The city is running with 21 fire stations, whereas the final report of Karnataka State Fire and Emergency Services suggests that it should have 71.
By Labani Mahanandy
It was just two months since a fire from cylinder blast claimed the life of a mother-daughter in Chandra layout, and various other fire hazards in the country sparked concerns over the fire safety system of the city. The final report of Karnataka State Fire and Emergency Services (KSFES) which was published in 2011, suggests that the required number of fire stations in Bengaluru is 71 to cover the whole area under Bruhat Bengaluru Mahanagara Palike (BBMP) whereas the city currently has 21 fire stations available. As per the KSFES norms, there is supposed to be one fire station for every 50,000 population. Bengaluru currently has a population of 12.9512 Million.
The data provided by the KSFES say that in the year 2018, the fire calls were 2808, whereas, in the year 2019, the fire calls rose to 3114.“We have been conducting inspections in various high-rise buildings and public places regularly to ensure that the people of Bengaluru do not fall prey to more fire accidents. We suggest building owners keep their entrances clear to allow free space to bring in our vehicles in case of a fire emergency. In the year 2018, we got over almost 2500 calls, while last year the number of fire calls was way above 3000,” Manjunath, Chief Fire Officer of KSFES control room told the SoftCopy.
Bengaluru is comprised of various risk zones and the suggested response times for that vary according to their individual risk factors. For high-risk zones, the response time is three minutes while for high, medium and for low-risk zones it is five minutes. K. Shivakumar, KSFES Department Director said, “Owing to the increasing amount of traffic in the city, the response times seem to be an impossible mark to reach.”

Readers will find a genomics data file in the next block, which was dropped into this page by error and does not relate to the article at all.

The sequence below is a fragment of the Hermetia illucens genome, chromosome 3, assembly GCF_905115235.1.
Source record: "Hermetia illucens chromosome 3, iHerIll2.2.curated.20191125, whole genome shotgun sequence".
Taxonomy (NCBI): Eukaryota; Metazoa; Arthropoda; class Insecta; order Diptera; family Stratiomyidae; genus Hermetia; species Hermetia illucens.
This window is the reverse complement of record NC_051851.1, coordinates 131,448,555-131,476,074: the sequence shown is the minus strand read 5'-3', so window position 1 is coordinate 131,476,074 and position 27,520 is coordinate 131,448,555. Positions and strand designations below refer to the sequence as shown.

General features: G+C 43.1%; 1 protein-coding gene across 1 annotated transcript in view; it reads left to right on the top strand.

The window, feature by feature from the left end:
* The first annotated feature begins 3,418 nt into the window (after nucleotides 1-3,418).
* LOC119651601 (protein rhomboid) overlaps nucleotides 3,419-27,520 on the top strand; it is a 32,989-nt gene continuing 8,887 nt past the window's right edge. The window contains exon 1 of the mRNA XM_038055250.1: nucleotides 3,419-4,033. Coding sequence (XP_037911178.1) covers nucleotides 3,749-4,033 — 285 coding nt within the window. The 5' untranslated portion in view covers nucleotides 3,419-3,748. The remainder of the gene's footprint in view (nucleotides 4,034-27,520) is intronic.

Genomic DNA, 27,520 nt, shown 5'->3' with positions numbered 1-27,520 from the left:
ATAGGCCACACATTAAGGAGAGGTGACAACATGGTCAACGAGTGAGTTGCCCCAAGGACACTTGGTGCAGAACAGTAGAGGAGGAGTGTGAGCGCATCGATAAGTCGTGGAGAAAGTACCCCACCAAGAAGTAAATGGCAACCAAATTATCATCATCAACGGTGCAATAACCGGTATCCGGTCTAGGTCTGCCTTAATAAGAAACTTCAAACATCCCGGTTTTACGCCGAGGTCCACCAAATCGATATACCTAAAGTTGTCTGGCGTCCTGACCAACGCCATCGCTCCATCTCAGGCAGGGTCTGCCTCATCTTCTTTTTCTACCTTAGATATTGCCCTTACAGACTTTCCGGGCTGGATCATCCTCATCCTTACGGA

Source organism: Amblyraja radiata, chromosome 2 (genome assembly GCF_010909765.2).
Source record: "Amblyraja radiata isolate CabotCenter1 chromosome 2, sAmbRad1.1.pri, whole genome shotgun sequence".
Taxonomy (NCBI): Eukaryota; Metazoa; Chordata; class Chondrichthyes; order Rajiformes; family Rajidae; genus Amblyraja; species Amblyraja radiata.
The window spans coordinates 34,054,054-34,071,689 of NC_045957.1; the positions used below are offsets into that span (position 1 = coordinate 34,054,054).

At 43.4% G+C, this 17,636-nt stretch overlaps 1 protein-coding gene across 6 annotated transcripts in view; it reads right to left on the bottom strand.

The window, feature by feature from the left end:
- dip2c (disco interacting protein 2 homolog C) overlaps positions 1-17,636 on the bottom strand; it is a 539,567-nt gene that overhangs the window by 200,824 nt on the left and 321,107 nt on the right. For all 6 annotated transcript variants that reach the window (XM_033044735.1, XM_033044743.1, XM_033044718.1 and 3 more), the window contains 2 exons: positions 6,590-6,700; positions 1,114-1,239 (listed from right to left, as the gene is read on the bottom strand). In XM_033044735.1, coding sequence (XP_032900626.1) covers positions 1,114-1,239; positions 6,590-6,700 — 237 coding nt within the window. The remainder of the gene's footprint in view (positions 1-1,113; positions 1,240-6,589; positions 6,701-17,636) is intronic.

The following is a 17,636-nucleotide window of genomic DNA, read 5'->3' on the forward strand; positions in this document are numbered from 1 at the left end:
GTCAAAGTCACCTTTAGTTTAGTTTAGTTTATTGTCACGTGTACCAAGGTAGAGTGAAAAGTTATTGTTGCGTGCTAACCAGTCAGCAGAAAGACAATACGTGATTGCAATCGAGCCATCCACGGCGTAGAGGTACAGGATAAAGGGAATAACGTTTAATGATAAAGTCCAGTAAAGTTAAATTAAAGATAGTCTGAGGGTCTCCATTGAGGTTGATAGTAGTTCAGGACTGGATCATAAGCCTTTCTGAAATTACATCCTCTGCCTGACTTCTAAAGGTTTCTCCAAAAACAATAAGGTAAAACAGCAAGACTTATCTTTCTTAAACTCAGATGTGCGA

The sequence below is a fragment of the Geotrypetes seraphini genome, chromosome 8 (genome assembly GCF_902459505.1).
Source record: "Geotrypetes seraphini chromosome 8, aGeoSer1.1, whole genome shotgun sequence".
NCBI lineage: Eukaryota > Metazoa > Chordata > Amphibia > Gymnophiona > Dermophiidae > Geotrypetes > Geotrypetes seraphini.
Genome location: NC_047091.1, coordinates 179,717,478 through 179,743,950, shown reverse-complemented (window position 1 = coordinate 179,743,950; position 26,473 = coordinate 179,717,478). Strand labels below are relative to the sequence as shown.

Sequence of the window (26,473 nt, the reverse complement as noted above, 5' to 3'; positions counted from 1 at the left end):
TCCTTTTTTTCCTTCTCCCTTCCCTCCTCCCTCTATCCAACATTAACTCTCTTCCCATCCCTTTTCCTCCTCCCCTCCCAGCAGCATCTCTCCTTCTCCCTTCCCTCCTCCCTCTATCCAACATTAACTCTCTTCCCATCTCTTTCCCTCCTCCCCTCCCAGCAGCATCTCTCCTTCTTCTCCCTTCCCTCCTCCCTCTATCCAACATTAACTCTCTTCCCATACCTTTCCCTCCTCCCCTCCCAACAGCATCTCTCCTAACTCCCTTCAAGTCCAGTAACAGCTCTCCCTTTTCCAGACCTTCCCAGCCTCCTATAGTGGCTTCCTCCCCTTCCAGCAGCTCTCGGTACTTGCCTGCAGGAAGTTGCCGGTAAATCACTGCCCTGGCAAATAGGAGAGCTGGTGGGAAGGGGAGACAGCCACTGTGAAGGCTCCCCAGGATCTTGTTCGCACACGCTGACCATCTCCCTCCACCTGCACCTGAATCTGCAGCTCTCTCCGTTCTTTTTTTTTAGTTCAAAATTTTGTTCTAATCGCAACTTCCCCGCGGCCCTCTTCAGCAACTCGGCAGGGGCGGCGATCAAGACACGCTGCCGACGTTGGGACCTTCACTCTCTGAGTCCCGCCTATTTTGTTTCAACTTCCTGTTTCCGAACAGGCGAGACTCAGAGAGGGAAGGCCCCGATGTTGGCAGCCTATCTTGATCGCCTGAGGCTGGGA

Bengaluru is functioning with 21 fire stations currently, thereby running behind by 50 fire stations. J. H. Ravishankar, Deputy Director, Karnataka State Fire, and Emergency Services said, “The norms say that we are supposed to have one fire station for every two-lakh people but currently we are running with only 21 fire stations in whole Bengaluru.”
The founder of Beyond Carlton, the first city-specific fire safety community who is working to spread fire safety awareness, said, “This city keeps expanding and new layouts are being formed and they are given electricity and water then why not fire stations? This shows the lack of infrastructure that we are living with and it is a worrying point. We keep pushing the department to improve the infrastructure. Currently, we are pushing them if the stations could be built by private companies and donated to the fire department. Though places where people congregate like stations, malls—should have an internal fire safety system. Given the traffic condition of the city and a handful of traffic stations, fire brigade can’t reach in the suggested time.”
“Ideally, multi-storeyed buildings, their fire system should always be working. We recommend checking their sprinklers, tanks, pumps to be checked regularly and maintained but those are hardly followed. So, in case of an emergency, we find that either the sprinkler isn’t working or something else.”
Subhash Kumar, director of 3S Life Safe Akademie, said, “Bengaluru is a developing city and currently has 170 pin codes compiling both the urban and rural areas, and each of them is supposed to have a separate fire station which is way too far from reality. Other than that, we should also be aware of the usage of LPG which can cause a fire if not maintained properly. There are certain measures that the citizens have to take to avoid any fire hazard given how the city hardly got 20 fire stations.”